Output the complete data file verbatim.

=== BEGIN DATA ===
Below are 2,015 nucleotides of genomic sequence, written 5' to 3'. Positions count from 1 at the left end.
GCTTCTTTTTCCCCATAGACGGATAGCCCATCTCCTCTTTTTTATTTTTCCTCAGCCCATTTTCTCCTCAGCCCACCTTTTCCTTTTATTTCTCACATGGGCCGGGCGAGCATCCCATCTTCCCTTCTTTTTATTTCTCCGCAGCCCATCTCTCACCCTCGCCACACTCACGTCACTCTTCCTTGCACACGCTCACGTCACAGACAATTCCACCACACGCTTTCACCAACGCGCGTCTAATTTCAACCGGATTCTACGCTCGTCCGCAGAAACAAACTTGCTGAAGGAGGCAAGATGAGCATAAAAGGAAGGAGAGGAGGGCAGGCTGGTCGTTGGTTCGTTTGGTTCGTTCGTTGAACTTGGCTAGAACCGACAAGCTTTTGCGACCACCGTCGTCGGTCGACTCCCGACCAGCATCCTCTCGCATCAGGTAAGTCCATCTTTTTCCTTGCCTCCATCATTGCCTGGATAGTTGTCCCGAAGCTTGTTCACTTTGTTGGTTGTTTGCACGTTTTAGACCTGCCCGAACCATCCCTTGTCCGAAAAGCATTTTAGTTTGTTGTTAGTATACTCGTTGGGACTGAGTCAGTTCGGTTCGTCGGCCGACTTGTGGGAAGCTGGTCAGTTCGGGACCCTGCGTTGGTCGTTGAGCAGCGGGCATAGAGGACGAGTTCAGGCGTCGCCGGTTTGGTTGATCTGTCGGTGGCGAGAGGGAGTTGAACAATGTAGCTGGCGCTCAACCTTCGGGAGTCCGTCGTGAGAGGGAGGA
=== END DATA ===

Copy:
Below are 2,015 nucleotides of genomic sequence, written 5' to 3'. Positions count from 1 at the left end.
GCTTCTTTTTCCCCATAGACGGATAGCCCATCTCCTCTTTTTTATTTTTCCTCAGCCCATTTTCTCCTCAGCCCACCTTTTCCTTTTATTTCTCACATGGGCCGGGCGAGCATCCCATCTTCCCTTCTTTTTATTTCTCCGCAGCCCATCTCTCACCCTCGCCACACTCACGTCACTCTTCCTTGCACACGCTCACGTCACAGACAATTCCACCACACGCTTTCACCAACGCGCGTCTAATTTCAACCGGATTCTACGCTCGTCCGCAGAAACAAACTTGCTGAAGGAGGCAAGATGAGCATAAAAGGAAGGAGAGGAGGGCAGGCTGGTCGTTGGTTCGTTTGGTTCGTTCGTTGAACTTGGCTAGAACCGACAAGCTTTTGCGACCACCGTCGTCGGTCGACTCCCGACCAGCATCCTCTCGCATCAGGTAAGTCCATCTTTTTCCTTGCCTCCATCATTGCCTGGATAGTTGTCCCGAAGCTTGTTCACTTTGTTGGTTGTTTGCACGTTTTAGACCTGCCCGAACCATCCCTTGTCCGAAAAGCATTTTAGTTTGTTGTTAGTATACTCGTTGGGACTGAGTCAGTTCGGTTCGTCGGCCGACTTGTGGGAAGCTGGTCAGTTCGGGACCCTGCGTTGGTCGTTGAGCAGCGGGCATAGAGGACGAGTTCAGGCGTCGCCGGTTTGGTTGATCTGTCGGTGGCGAGAGGGAGTTGAACAATGTAGCTGGCGCTCAACCTTCGGGAGTCCGTCGTGAGAGGGAGGA